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      07-24-2017, 05:10 PM   #89
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17% of TX power comes from wind. Works great, chops up some birds, but nothing like house cats, so I'm not too concerned. It doesn't puke its guts into Prudhoe Bay or go all Fukushima on us.
I don't see a tidal wave hitting Houston. Over 250 nuclear plants in the US since the 70s. No reason we shouldn't have more.
You know Houston's on the water, right? It's been charted to be a direct hit for a tropical storm numerous times. San Onofre in SoCal was just shuttered for acknowledged weaknesses very similar to the American designed generator at Fukushima.
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      07-24-2017, 05:11 PM   #90
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I'm actually fine with properly designed nuclear reactors, but we don't really have any of those in the US since we ignore recycling of rods like the EU and would rather fill a large hole in the ground with spent rods. Brilliant.
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      07-24-2017, 05:12 PM   #91
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Yes, but that's flooding, not a tidal wave. Houston isn't on the ring of fire for earthquakes etc. This was fukashima. Nothing like a hurricane, which I have Bern through several category 4 before.
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      07-24-2017, 05:17 PM   #92
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I said reserves, not production. We have 40% of the world's oil reserves. An oil reserve is oil thats there that you can get. When Obama closed federal lands down, he took away 32% of the world's oil reserves. Prices went up making fracking and tar sands economically viable, and although we now had 8% instead of 40% of the world's oil reserves, our production increased. Fracking and tar sands brought prices down much to the consternation of Obama as he wanted $4 a gallon to push his climate change agenda but now it was back to $2 and from fracking which the left hates.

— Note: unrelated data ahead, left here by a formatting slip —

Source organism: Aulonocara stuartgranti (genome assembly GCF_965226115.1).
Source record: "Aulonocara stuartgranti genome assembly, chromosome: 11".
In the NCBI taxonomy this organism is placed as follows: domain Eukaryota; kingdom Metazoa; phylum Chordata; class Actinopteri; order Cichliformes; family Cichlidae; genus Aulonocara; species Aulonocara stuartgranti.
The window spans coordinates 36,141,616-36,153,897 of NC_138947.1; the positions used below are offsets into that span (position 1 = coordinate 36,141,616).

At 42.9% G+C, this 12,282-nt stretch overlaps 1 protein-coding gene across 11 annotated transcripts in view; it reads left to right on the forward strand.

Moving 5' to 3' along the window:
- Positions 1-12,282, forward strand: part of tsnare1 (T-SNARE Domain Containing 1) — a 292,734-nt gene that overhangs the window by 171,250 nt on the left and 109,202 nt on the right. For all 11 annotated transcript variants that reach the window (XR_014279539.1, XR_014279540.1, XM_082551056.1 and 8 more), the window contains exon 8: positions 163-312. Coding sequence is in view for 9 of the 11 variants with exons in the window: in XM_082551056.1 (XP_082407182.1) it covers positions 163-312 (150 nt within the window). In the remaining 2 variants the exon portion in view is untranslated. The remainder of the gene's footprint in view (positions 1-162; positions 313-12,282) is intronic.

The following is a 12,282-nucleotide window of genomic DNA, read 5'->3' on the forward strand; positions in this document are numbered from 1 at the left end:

Your sights you list are correct but do not apply. Supply is how much is out of the ground. We are awash in supply. Production is how fast it is coming out. Two totally different things.
Not following your numbers. The U.S. has 40% of the world's oil supply but Obama took away 32% of the world's oil supply so he took what was available from 40% to 8%? 32% is on federal land and only 8% on private? Interested in seeing a source.

Then he did all of this as the U.S. increased production well over 50%.
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      07-24-2017, 05:17 PM   #93
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I'm actually fine with properly designed nuclear reactors, but we don't really have any of those in the US since we ignore recycling of rods like the EU and would rather fill a large hole in the ground with spent rods. Brilliant.
That'd be fine and probably done but we haven't made any in almost 40 Yrs. It's time.
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      07-24-2017, 05:28 PM   #94